Eliminate Phone Anxiety With Cognitive Restructuring and Specific Goals
If talking to people on the phone makes you anxious or tense every time the phone rings, psychologists recommend that you try a few things.
For some of us, talking on the phone can be more stressful than talking to people face to face. You do not have visual cues to help you determine what the other person is thinking, you feel like you are interrupting someone’s day and wasting their time, and you know that you will be in the center of their attention during the conversation. To combat this anxiety, Alexander Quinn , a clinical psychologist who studies anxiety disorders at Tufts University, suggests that you try “cognitive restructuring” or change your mind about phone calls. For example, if you’re worried about bothering someone, tell yourself that he won’t answer if he doesn’t have time to talk. If you’re afraid you’re confused about your words, tell yourself that you’re not the only person they’ll talk to who made a verbal mistake that day. Remember, people are more worried about themselves .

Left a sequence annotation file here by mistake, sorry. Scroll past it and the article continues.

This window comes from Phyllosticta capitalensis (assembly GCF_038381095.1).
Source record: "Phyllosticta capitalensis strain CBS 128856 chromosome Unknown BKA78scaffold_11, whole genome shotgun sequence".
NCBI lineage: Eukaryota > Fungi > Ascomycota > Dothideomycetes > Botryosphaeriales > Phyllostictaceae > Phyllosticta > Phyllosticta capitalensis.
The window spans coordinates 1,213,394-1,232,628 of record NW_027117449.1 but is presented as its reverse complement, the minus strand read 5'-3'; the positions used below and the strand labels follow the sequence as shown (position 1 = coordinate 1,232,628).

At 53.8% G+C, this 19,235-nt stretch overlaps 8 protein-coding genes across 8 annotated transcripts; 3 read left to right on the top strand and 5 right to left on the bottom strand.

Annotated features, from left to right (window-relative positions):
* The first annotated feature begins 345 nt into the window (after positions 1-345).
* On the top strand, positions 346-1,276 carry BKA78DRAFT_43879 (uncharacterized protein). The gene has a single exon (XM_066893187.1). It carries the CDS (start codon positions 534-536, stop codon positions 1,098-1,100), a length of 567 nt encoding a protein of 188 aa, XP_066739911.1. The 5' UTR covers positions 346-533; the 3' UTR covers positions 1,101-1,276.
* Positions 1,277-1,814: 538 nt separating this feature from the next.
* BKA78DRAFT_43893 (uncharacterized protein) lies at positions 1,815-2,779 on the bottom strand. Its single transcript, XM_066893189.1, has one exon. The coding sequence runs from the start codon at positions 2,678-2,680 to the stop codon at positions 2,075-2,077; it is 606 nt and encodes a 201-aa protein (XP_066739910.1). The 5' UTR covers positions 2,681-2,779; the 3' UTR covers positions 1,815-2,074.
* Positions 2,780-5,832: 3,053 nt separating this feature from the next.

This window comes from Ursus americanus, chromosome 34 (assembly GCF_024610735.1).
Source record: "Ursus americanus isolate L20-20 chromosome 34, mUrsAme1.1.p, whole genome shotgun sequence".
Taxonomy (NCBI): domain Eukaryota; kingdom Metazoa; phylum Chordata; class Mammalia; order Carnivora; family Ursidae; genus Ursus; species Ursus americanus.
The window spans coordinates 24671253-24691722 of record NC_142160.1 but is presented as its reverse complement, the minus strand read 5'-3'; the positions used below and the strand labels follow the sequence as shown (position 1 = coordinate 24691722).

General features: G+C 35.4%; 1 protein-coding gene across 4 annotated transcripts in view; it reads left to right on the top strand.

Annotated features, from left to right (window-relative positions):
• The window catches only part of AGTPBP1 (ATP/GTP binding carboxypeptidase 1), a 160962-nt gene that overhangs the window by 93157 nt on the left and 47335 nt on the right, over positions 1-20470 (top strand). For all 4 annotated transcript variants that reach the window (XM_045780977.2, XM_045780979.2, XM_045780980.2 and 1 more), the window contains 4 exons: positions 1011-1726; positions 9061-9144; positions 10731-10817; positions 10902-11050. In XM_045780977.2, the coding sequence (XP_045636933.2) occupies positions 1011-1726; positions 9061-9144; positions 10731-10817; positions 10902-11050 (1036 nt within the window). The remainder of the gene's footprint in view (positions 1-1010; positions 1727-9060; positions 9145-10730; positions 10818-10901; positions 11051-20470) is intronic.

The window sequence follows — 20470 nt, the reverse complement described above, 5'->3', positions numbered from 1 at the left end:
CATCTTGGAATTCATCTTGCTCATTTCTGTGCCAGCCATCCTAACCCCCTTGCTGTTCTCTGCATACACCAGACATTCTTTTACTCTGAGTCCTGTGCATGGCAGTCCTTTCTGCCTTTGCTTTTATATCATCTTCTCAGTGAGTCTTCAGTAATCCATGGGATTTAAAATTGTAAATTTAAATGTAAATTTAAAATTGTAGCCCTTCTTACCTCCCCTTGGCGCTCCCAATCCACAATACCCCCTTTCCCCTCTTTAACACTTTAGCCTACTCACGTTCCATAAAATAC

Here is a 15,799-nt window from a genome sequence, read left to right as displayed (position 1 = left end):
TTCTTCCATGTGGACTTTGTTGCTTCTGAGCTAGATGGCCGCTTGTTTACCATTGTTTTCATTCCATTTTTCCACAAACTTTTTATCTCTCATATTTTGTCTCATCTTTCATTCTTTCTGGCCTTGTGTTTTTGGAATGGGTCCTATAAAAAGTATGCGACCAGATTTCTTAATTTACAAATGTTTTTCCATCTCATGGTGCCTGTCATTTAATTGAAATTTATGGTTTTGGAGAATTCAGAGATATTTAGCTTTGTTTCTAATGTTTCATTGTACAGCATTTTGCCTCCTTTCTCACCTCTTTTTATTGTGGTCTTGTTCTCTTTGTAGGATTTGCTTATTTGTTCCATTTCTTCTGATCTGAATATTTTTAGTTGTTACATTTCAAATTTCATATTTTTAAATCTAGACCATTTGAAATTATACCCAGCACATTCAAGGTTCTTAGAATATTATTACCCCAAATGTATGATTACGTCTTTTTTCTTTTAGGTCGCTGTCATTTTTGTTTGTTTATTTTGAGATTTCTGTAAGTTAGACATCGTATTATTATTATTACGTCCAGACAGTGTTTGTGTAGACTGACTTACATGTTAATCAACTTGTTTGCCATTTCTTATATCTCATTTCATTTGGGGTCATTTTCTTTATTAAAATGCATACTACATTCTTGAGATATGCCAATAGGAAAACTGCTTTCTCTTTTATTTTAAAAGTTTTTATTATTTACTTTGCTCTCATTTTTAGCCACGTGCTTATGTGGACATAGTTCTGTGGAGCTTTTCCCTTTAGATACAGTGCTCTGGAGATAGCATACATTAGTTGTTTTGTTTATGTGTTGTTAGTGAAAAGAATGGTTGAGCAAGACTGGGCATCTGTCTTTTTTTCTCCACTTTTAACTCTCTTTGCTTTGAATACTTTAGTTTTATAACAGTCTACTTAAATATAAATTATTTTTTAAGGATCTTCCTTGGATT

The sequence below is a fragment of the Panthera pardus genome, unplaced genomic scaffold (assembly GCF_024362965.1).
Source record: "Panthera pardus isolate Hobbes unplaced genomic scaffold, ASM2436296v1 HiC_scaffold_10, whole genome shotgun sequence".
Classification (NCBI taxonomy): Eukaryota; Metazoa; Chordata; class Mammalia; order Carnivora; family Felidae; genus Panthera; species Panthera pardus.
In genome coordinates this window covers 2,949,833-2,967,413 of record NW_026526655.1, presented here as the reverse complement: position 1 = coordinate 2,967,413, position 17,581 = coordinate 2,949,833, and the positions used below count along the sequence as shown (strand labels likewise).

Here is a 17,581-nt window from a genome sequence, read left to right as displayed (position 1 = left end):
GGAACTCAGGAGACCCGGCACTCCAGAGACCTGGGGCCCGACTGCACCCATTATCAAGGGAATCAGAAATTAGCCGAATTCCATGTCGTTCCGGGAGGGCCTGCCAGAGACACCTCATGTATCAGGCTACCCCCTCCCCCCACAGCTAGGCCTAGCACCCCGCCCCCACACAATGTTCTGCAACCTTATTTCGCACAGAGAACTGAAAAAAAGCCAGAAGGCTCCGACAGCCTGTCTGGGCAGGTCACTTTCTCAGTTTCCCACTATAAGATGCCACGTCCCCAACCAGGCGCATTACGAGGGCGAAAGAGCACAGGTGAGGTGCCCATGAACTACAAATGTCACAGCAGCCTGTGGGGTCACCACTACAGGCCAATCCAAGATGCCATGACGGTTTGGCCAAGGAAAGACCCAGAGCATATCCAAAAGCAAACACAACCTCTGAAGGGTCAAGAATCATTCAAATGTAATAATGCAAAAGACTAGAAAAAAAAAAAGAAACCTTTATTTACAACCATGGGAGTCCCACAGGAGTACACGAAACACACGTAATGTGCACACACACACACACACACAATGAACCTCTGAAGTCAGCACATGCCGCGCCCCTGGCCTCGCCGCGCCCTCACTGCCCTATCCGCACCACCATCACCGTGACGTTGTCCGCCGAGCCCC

It’s also a good idea to set specific goals for each call. Alison Papadakis , professor of clinical psychology at Johns Hopkins University, recommends goals such as staying on line for five full minutes. The main thing is that your goals are measurable. Start small and work your way towards big goals. If you would like to find out more about the reasons for telephone concerns, please visit the link below.
Psychologists Explain Your Telephone Anxiety (And How To Deal With It) | Science about us